(The Macmillan Company of Canada, $13.95) They had names like Job Bearskin, Sally Petawabano, Matthew Neeposh, William Rat and Sidney Loon and all through the winter, spring and fresh, early summer of 1973 you’d see them wandering through downtown Montreal as wide-eyed as Dorothy lost in Oz. They were men and women from another world—the Cree Indians of James Bay, witnesses in the case of Robert Kanatewat et al versus the James Bay Development Corporation, an apparently hopeless attempt to halt the vast power project that would flood their lands and end their way of life. “Never before in Canadian history had so politically powerless a group tried to stop so huge a scheme,” writes Boyce Richardson in his new book Strangers Devour The Land.

Quebec premier Robert Bourassa had unveiled the “project of the century” before a rapturous crowd in a Quebec City auditorium in April, 1971. As flocks of geese flew across a three-paneled film screen behind him he promised the damming and diversion of the major rivers flowing into James Bay would increase Canada’s power production by a full third. It was a bargain at six billion dollars, he said. The trouble was that no one thought to consult the 10,000 Cree and Inuit who live and hunt there.

Boyce Richardson had a stake in the project from the beginning because as a reporter for the Montreal Star and as a freelance writer and film maker he had slept in the tents of the Northern Cree before James Bay was even a gleam in Bourassa’s eye. His strong and moving book combines detailed descriptions of the injunction hearings that followed the Bourassa announcement with accounts of his own education in the ways of the Cree. He shows the Indians on their land as a people of marvelous grace and order who are almost beyond our ken. Theirs, he writes, is a society where man is not dominant but “a mere survivor like every other form,” where nature remains untrammeled by European man’s clinical structures. Lawyers representing the Bourassa government and the James Bay project might have taken lessons from Richardson. They spent months trying to get the Cree to admit they were more white than Indian, that they used Ski-Doos and ate Kentucky Fried Chicken. They kept asking questions the Indians had never thought worth answering. How much? How many? Where’s the boundary? What’s the address? It was, Richardson says, a dialogue of the deaf.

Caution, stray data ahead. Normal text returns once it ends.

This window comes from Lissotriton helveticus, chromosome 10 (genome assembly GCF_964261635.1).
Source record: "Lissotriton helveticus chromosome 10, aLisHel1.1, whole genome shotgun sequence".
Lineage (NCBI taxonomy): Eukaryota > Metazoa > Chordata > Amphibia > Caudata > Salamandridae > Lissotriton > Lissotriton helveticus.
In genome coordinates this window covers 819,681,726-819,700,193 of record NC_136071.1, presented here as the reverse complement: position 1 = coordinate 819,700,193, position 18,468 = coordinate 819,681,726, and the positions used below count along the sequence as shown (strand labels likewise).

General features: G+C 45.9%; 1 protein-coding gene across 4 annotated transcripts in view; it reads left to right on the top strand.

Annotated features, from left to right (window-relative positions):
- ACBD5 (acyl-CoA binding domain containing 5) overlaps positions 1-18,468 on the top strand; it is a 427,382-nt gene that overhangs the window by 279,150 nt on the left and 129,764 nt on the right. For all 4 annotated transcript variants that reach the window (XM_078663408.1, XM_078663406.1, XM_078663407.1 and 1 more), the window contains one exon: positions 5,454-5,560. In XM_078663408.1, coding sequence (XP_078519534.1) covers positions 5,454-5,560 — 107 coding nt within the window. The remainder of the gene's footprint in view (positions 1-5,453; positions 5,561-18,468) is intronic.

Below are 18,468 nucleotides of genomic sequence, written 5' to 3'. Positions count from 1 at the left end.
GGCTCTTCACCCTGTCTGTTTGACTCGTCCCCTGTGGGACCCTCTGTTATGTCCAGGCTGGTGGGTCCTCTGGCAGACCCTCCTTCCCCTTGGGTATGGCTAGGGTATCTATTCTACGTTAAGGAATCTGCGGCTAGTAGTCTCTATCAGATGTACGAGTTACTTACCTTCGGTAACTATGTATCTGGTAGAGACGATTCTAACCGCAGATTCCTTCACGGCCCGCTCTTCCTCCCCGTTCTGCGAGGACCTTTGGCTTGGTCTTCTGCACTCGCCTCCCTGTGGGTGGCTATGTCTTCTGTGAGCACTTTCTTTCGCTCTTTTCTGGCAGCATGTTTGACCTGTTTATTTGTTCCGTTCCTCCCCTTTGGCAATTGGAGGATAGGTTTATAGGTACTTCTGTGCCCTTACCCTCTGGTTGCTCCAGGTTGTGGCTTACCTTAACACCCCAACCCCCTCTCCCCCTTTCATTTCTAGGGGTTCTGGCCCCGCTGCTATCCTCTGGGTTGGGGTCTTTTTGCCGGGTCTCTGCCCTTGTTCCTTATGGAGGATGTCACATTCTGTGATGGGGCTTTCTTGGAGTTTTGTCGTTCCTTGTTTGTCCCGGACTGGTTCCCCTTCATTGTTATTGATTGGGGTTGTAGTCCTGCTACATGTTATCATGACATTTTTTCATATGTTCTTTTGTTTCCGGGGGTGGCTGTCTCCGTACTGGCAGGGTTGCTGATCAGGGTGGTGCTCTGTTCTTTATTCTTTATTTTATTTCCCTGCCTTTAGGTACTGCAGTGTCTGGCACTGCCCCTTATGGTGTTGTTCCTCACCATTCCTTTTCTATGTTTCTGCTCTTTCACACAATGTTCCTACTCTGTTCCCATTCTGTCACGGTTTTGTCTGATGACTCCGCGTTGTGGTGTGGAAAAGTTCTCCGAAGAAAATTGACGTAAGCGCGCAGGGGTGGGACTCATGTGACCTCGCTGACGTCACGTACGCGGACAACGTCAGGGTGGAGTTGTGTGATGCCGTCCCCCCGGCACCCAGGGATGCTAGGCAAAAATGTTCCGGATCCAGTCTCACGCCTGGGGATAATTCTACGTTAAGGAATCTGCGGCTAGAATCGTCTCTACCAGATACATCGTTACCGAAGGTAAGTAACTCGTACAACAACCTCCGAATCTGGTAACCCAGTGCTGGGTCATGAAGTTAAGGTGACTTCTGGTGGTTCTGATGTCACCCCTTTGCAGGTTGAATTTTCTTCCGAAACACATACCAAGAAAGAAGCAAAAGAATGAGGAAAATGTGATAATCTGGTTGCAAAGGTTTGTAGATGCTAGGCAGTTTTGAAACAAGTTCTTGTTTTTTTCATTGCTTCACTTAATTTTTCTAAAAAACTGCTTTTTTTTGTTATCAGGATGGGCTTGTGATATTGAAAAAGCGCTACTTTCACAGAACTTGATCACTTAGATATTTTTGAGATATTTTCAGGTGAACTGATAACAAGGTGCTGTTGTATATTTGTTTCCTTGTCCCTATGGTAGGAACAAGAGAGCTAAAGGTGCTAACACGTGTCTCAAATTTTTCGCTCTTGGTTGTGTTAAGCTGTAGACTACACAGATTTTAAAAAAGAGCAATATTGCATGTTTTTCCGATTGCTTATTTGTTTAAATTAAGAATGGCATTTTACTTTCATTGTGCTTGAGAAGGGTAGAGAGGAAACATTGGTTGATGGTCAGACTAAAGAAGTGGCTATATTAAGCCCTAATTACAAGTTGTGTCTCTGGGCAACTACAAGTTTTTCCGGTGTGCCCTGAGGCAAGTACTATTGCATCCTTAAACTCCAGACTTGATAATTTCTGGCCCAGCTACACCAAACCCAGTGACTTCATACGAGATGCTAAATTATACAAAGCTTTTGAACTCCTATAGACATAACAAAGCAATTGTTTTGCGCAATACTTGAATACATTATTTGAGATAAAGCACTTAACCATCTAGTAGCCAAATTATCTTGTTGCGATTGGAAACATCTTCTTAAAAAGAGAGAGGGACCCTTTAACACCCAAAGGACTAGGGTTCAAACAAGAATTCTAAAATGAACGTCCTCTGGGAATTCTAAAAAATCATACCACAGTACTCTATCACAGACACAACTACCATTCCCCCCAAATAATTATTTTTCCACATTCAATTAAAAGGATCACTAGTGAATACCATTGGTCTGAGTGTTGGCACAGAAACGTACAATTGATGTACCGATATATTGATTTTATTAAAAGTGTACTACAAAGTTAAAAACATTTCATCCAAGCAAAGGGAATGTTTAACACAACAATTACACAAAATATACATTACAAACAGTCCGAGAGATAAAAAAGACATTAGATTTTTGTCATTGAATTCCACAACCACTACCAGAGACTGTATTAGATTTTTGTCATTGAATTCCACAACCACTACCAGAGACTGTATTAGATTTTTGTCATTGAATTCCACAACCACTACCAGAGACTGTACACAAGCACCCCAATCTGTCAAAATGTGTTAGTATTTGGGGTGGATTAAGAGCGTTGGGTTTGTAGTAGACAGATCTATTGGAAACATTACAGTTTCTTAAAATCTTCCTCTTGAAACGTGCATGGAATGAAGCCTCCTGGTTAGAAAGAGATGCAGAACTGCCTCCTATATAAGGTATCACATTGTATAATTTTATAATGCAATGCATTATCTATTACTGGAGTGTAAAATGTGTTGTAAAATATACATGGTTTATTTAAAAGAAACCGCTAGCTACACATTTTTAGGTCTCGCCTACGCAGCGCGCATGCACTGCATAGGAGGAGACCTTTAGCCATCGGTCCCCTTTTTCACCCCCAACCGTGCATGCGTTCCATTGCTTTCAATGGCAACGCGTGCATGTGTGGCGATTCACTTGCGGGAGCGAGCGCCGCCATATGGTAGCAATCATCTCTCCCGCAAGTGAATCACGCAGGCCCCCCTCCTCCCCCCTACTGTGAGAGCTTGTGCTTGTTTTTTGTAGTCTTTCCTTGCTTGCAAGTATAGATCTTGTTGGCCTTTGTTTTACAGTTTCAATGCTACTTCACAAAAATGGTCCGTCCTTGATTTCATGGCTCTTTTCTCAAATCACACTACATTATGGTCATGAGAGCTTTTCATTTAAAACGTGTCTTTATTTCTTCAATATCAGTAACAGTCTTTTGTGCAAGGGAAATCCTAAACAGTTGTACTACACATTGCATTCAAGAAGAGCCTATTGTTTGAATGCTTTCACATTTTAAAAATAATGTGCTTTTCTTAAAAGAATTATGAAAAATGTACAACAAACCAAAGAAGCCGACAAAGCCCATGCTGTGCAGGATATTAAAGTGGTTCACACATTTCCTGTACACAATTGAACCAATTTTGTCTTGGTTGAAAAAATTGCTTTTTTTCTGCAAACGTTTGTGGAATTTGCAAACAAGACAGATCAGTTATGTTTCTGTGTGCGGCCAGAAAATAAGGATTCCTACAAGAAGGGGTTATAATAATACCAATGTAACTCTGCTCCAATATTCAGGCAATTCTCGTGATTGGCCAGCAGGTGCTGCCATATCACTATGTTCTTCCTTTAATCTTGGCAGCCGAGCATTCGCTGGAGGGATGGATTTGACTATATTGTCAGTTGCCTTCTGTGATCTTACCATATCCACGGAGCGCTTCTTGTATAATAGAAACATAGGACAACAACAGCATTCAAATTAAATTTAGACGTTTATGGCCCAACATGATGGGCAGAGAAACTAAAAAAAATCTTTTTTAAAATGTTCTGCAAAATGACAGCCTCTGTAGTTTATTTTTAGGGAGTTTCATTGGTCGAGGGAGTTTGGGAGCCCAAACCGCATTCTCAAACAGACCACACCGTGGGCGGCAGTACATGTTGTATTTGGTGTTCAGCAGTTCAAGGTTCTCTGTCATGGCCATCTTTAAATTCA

It is perhaps unfortunate that Strangers Devour The Land was written for an American audience—it was published by Alfred A. Knopf of New York—because it suffers from a slim, offhand description of the Quebec and Canadian context. Richardson assumes Bourassa invented the James Bay project simply to hold off the Séparatistes when in fact it was a good deal more complicated than that. Bourassa, elected on an economic platform, had taken over a province in woeful fiscal disrepair. Unemployment was sky-high. The October crisis and the Premier’s less-than-winning performance were barely over. He had to do something and James Bay was the answer. The author also ignores one of the most intriguing aspects of the whole affair—to what extent James Bay was a creation of U.S. governments and financiers. Bourassa had been boasting of his ties to the Rockefellers, and much of the electrical power—still years from being produced—has already been sold to New York state. But those questions aside, the book is an important one if only because Richardson, a New Zealander who returned home after the Indians finally settled out of court for cash and future considerations, is probably the only white man since Grey Owl to glimpse the Indians’ universe. GLEN ALLEN